**45**minutes in

order to cover a total of

**60**miles in the hour? What is your average

velocity for the whole hour?

**Answer:**You need to cover

**39**miles in

**45**minutes. That is a

velocity of

**39**miles/(

**3/4**hour) = (

**4/3**)

**39**miles/hour =

**5 2**

miles/hour.

Your velocity in the first

**15**minutes was

**21**miles/(

**1/4**hour) =

**84**miles/hour. (You were speeding!)

Your average velocity for the hour was

**(1 / 4 ) (8 4**mph) +

**(3 / 4 ) (5 2**mph) =

**(84 + 156) /4**m p h

=

**240/4**mph =

**60**mph.

Notice that this average velocity is the same as the total number of

miles covered divided by the total time. Can you figure out why it

worked out this way? I will leave the question of why it works in

general to class discussion, but the arithmetic of the situation

reveals a pattern:

AvgVelocity

**= (1/4)(84) + (3/4)(52 )**

= ( 1 / 4 ) (2 1 / (1 / 4 )) + (3 / 4 ) (60 -21) / (3 / 4 ) )

=21 + (60-21)

=6 0 .

= ( 1 / 4 ) (2 1 / (1 / 4 )) + (3 / 4 ) (60 -21) / (3 / 4 ) )

=21 + (60-21)

=6 0 .

Discuss what happened here. Will it work in other problems about

average velocity?

3. In driving a car you start off by accelerating your car.

The distance you travel while you are accelerating is given by

the formula

**X(t) = t**where

^{2}**t**is in minutes and

**X(t)**is in miles.

You only accelerate in this way for two minutes . How far do you

travel in one minute? If you kept on accelerating, how far would you

go in 10 minutes?

What is your velocity at time

**t = 1**minute?

Answer:

**X(1) = 1**, so you travel one mile in one minute.

**X(10) = 100**miles, so you would go 100 miles in ten minutes.

Now to see approximately how fast your are going at one minute,

lets first see how far you go in a time Δt after 1 minute. We have

**X(1) = 1**and

**X(1 + Δ t) = (1 + Δ t)**

This means that the distance you travel in time

^{2}= 1 + 2Δ t + (Δ t)^{2}.**Δ t,**after already

traveling one mile is

**Δ X = X(1 + Δ t) - X(1) = 1 + 2Δ t + (Δ t)**

So your average velocity in the time interval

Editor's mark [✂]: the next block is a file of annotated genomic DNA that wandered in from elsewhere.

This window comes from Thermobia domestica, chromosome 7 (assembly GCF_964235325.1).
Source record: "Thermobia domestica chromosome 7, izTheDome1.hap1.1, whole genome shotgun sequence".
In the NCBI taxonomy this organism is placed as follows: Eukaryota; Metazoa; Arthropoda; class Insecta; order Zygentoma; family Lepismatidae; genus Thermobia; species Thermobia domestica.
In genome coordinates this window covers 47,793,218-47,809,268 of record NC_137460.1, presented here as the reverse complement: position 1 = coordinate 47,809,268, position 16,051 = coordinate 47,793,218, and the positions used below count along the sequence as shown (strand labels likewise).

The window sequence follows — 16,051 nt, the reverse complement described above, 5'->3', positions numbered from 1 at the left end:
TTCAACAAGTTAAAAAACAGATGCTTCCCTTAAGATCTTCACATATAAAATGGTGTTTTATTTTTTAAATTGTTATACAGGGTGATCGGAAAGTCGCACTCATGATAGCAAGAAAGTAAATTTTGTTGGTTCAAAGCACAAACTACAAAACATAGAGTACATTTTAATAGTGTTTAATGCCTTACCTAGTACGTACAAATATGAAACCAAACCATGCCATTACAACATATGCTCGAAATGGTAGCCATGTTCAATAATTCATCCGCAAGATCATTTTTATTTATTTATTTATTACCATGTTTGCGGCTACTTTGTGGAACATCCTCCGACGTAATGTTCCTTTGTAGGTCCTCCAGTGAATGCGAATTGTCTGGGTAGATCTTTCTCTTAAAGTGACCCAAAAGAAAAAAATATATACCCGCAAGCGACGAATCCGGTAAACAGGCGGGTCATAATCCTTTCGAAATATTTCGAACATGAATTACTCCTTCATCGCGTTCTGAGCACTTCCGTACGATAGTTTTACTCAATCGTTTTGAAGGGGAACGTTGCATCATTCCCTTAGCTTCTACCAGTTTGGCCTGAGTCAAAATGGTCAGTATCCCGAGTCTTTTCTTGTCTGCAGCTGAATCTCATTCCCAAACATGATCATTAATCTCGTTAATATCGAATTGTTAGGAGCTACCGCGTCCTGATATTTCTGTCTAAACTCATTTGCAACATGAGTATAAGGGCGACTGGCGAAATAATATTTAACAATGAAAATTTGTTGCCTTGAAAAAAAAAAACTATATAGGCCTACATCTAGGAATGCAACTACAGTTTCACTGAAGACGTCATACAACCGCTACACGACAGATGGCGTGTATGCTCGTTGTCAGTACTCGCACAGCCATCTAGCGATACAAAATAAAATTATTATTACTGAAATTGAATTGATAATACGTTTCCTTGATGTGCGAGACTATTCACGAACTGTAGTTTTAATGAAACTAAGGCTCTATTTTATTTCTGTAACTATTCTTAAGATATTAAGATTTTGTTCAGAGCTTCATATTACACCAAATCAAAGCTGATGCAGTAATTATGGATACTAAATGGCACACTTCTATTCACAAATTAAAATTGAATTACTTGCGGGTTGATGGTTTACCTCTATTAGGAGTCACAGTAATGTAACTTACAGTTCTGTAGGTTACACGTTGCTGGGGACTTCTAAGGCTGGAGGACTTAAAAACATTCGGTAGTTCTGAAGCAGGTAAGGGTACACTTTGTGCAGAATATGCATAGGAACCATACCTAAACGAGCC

^{2}-1 = 2Δ t + (Δ t)^{2}.**Δ t**is

**Δ X/Δt = (2Δ t + (Δ t)**miles per minute.

^{2})/Δ t = 2 + Δ tThis is

**120 + 60Δ t**miles per hour.

Your velocity is varying as a function of time, but if we make the

time interval Δt very short, we can estimate your "instantaneous

velocity" at time

**t = 1**as the limiting value of

**120 + 60Δ**t as

**Δt**goes to zero. This limiting value is clearly

**120**. So we can say that

you are going at

**120**miles per hour after one minute.

4. You would be crazy to keep on accelerating at the rate given in

the previous problem. But lets calculate some other limiting

velocities. Given that your distance function is

**X(t) = t**,

^{2}what is your instantaneous velocity at an arbitrary positive time

**t**?

Answer:

**Δ X(t) = X(t + Δ t) - X(t) = (t + Δ t)**

= 2tΔ t + (Δ t)

^{2}- t^{2 }= (t^{2}+ 2tΔ t + (Δ t )^{2}) - t^{2}= 2tΔ t + (Δ t)

^{2}.Thus

**Δ X(t)/Δ t = 2t + Δ t .**

We conclude from this that the instantaneous velocity of

our car at time

**t**is

**2t**miles per minute, which is equal

to

**120t**miles per hour where

**t**is measured in minutes.

At the

**30**second point you are going

**60**miles per hour.

If you keep accelerating at this rate, you will be going

**240**miles per

hour after two minutes and

**1200**miles per hour after

**10**minutes!

The method by which we have solved these problems is called

differentiation. The general pattern is just the same as in our

example for velocity. We have a function

**F(t)**(it was

**X(t) = t**in

^{2}our example) and we define the difference quotient by the formula

Δ F(t)/Δ t = (F(t + Δ t) - F(t))/Δ t

Δ F(t)/Δ t = (F(t + Δ t) - F(t))/Δ t

The derivative of

**F(t)**at

**t**is defined by taking the limit of

**Δ F/Δt**as

**Δ t**goes to zero. We denote this limit by

**dF(t)/dt**

and sometimes by

**F'(t)**. Thus we write

**d ( t**

^{2})/dt = 2tvia the calculations that we did in the problem solving above.